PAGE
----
Brandon Routh isn’t just wearing any ol’ Superman costume here, he’s wearing the Superman costume designed by Alex Ross from Kingdom Come. In that story by Ross and Mark Waid, Superman goes into a kind of self-imposed exile after the death of Lois Lane at the hands of the Joker. When he returns, he’s wearing that “S” with the black field, both to indicate that he means business and also as a note of mourning for Lois Lane and others who have died in his absence.

We can see that something similar happened to this Superman via the Daily Planet headline, and the green gas emanating from the Planet offices in that photo would seem to indicate that the Joker was indeed involved.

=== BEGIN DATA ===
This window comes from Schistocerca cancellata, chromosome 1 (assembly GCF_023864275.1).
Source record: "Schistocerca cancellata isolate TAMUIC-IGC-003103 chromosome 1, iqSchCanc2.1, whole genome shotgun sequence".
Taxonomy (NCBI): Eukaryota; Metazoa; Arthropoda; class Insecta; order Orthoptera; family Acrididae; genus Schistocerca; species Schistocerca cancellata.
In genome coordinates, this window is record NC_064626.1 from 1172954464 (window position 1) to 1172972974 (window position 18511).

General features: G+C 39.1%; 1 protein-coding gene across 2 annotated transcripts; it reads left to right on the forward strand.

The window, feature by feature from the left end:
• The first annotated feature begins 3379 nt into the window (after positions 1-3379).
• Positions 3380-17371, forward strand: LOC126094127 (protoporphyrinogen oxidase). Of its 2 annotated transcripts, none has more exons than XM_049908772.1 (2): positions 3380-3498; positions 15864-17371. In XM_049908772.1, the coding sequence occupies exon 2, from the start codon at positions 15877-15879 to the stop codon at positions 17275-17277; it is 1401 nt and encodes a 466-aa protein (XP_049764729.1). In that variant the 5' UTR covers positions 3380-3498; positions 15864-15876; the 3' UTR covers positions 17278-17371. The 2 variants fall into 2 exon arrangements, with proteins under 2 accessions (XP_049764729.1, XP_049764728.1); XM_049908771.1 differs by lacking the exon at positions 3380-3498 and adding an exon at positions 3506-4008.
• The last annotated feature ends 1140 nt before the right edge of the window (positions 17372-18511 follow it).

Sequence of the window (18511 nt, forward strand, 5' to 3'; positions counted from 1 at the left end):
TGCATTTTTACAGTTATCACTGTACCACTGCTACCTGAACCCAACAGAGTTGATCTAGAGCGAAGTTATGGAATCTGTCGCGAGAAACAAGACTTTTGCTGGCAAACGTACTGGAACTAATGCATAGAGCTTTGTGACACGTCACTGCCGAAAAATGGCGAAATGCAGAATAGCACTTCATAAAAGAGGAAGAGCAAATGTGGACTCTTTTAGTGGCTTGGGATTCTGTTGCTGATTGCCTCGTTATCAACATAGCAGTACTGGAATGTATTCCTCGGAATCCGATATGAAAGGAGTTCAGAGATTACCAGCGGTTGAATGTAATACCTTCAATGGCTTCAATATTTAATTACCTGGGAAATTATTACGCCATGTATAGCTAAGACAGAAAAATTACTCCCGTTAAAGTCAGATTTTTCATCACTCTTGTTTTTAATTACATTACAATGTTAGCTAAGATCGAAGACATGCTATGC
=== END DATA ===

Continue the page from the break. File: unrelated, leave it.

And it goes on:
Designating this as “Earth-96” is a nod to the year Kingdom Come was published.

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Giving Brandon’s Superman gray hair at the temples isn’t just a Kingdom Come reference, it’s a crucial piece of DC history, as well. In the original Crisis on Infinite Earths story, the Superman of Earth-2 was a central character. While Earth-2 is now long gone in the Arrowverse, it served a very different purpose in the classic DC Comics, where it was the home of the original versions of their heroes and villains as they were first published. So the Superman of Earth-2 was the one who first appeared in Action Comics #1, he eventually married Lois Lane, became editor-in-chief of the Daily Star (as Clark is here with the Planet), etc. His hair was gray at the temples and his “S” was slightly more stylized to make it easier to distinguish him from his younger Earth-1 counterpart. Brandon’s Superman seems to be filling that role here.